2014 Long Island Cruisers Rally and a First Place Win for Firecracker

Each year after the George Town Regatta a rally/race to Long Island is planned.  This year the rally was scheduled for March 4th, 5th or 6th, but due to heavy winds we didn’t leave George Town until Saturday the 8th.  Sixty one boats signed up for the rally to Long Island. 

Ginnie and I had never raced Firecracker before; we didn’t even know what our handicap rating was.  All boats have to be rated, for this race the PHRF system was used and our rating was 81.  Performance Handicap Racing Fleet (PHRF) is a handicapping system used for yacht racing in North America.  It allows dissimilar classes of sailboats to be raced against each other. The aim is to cancel out the inherent advantages and disadvantages of each class of boats, so that results reflect crew skill rather than equipment superiority.

Boats in class A, our class, had ratings from 72 to 105.  As an example, another Saga 43 in our class, Camelot, had a rating of 87 because of her shallow draft keel.  This meant that for every mile in the race we had to give Camelot  6 seconds.  In a 20 mile race that means we had to beat Camelot by at least 2 minutes.  Sorry Keith but we finished ahead of Camelot by 3 minutes 19 seconds.  We beat the rest of the boats in our class by an even wider margin.  Our first race and we won!!  Only one other boat, Double Trouble, a 58’ Catana catamaran sailed the course faster than us.  All the catamarans raced in their own class.

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On our way out to the start of the race.

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During the race, photo taken by Bill on Providence.

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Photo by Cheryl on Double Trouble, racing on auto pilot, how decadent.

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Double Trouble, the only other boat to beat us on actual race time.

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Firecracker approaching the finish line, rail down and flying!

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Crossing the finish line, yah-hoo!

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Just after the finish.

There was a pot luck with appetizers at the Long Island Breeze restaurant on Saturday night after the race.  Sunday we walked over to the east side of the island with the crews from Barefoot’n and Dark Star to find shells for Ginnie’s baskets.   On Monday there was a tour of the island.  We started at Thompson Bay and went north to Cape Santa Maria and the Columbus Monument, then south to Clarence Town and back to Thompson Bay with just enough time to get back to the boat to clean up and be ready for the dinner and awards ceremony at the “Breeze”.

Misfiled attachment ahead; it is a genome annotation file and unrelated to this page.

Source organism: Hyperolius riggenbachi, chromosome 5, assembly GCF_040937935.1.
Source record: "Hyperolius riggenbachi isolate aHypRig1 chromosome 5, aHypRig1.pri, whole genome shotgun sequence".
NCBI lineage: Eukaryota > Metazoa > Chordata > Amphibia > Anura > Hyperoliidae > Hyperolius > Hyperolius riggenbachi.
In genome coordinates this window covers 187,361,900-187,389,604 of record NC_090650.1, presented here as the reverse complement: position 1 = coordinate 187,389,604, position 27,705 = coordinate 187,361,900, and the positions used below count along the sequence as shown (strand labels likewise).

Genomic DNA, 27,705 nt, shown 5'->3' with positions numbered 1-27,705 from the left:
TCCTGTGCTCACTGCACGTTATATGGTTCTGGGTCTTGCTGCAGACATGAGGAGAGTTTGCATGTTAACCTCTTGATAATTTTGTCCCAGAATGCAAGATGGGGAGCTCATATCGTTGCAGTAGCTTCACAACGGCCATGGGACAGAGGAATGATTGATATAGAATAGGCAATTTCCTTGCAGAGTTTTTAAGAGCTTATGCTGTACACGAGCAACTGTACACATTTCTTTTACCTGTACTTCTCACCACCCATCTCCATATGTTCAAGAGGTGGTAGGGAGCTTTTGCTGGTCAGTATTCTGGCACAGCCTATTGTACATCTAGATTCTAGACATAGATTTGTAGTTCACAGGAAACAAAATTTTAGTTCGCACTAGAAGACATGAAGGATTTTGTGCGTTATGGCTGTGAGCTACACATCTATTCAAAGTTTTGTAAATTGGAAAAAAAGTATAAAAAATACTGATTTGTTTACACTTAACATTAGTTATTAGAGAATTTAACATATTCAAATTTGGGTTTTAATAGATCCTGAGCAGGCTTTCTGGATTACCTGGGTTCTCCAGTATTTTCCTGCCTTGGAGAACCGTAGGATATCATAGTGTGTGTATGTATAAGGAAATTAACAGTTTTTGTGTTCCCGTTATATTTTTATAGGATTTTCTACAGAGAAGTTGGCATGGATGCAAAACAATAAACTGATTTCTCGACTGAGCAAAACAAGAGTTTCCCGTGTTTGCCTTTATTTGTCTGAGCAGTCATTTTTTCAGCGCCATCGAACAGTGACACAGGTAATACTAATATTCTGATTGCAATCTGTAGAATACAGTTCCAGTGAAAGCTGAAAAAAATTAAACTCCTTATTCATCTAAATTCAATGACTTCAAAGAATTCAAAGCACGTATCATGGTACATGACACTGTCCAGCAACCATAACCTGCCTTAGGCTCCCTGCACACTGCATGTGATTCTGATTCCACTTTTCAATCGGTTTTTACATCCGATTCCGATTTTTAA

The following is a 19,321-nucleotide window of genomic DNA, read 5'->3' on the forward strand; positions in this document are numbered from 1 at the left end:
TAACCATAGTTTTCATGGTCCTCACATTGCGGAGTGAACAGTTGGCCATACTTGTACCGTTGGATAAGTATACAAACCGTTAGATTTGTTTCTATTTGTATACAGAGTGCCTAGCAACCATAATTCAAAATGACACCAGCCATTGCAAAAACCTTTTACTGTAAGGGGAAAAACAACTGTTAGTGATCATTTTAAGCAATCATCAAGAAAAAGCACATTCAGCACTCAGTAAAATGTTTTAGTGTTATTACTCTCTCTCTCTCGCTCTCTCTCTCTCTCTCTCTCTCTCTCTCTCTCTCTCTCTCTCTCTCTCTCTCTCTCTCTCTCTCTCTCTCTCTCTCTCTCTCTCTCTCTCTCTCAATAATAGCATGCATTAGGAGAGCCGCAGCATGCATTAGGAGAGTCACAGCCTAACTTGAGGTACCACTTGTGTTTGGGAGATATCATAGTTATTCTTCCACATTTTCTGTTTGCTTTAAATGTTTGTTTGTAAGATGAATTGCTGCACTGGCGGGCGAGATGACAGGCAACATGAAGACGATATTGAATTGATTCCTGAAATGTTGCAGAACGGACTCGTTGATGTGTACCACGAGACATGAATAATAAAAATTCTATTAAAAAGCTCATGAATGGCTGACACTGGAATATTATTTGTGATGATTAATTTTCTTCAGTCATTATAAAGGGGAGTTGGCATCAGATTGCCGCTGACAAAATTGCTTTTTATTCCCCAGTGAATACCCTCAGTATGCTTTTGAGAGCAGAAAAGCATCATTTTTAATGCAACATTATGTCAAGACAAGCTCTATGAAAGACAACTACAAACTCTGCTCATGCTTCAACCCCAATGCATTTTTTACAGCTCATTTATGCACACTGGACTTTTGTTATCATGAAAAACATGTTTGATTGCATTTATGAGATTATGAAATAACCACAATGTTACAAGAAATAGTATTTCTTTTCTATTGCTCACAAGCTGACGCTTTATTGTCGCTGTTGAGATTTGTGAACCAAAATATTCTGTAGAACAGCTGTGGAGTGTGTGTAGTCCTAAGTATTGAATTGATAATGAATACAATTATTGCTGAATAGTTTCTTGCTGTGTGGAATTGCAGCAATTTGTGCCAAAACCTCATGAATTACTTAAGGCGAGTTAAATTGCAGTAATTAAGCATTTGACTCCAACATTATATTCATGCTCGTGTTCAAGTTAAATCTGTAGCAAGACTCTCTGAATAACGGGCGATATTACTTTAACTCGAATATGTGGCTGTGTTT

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The dinghy dock at Long Island Breeze, 42 dinghies and more on the beach.

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There was this great outcropping of coral on the ocean side, check out the hole in the coral.

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Cindy from Dark Star took this photo of us near the hole in the coral.

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The Bahamas are truly spectacular.

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This little guy was alive and well living on a coral outcropping.

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It’s amazing to be walking on a large outcropping of coral and see a small plant with a flower growing in a tiny crevice of the coral.

Originally named “Yuma” by Arawak Indians, the island was renamed “Fernandina” by Christopher Columbus in 1492. However, Long Island earned its current name because a seafarer felt it took too long to sail past the island. After all, it is 80 miles long, but no more than four miles wide at its broadest point. Long Island has two very different coastlines—the dramatic cliffs and caves of the east coast that front the crashing Atlantic waves, and the sandy edged lee side which slopes calmly into the Bahamas Bank.  

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The Christopher Columbus Monument at the North end of Long Island.

Sts. Peter and Paul Catholic Church is found in Clarence Town, Long Island.  It is one of the many buildings constructed by Father Jerome Hawes.  Last year we visited The Hermitage on Cat Island built by him as his home.

Catholic Church Clarence Town

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Inside Sts. Peter and Paul Church.

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Lee from Alesto 2 up in the right tower of the church. We were in the left tower.

Father Jerome, a trained architect, was also an Anglican priest before converting to Catholicism.  He first came to Long Island in 1908 as an Anglican priest and built St. Paul’s Anglican Church.  He left Long Island in 1910, converted to Catholicism and did not return to the Bahamas until 1939. 

Upon Father Jerome’s return, he designed and constructed a number of buildings in the Bahamas – Sts. Peter and Paul Catholic Church being one of them.  The church sits atop a hill in Clarence Town and its twin spires can be seen for miles around.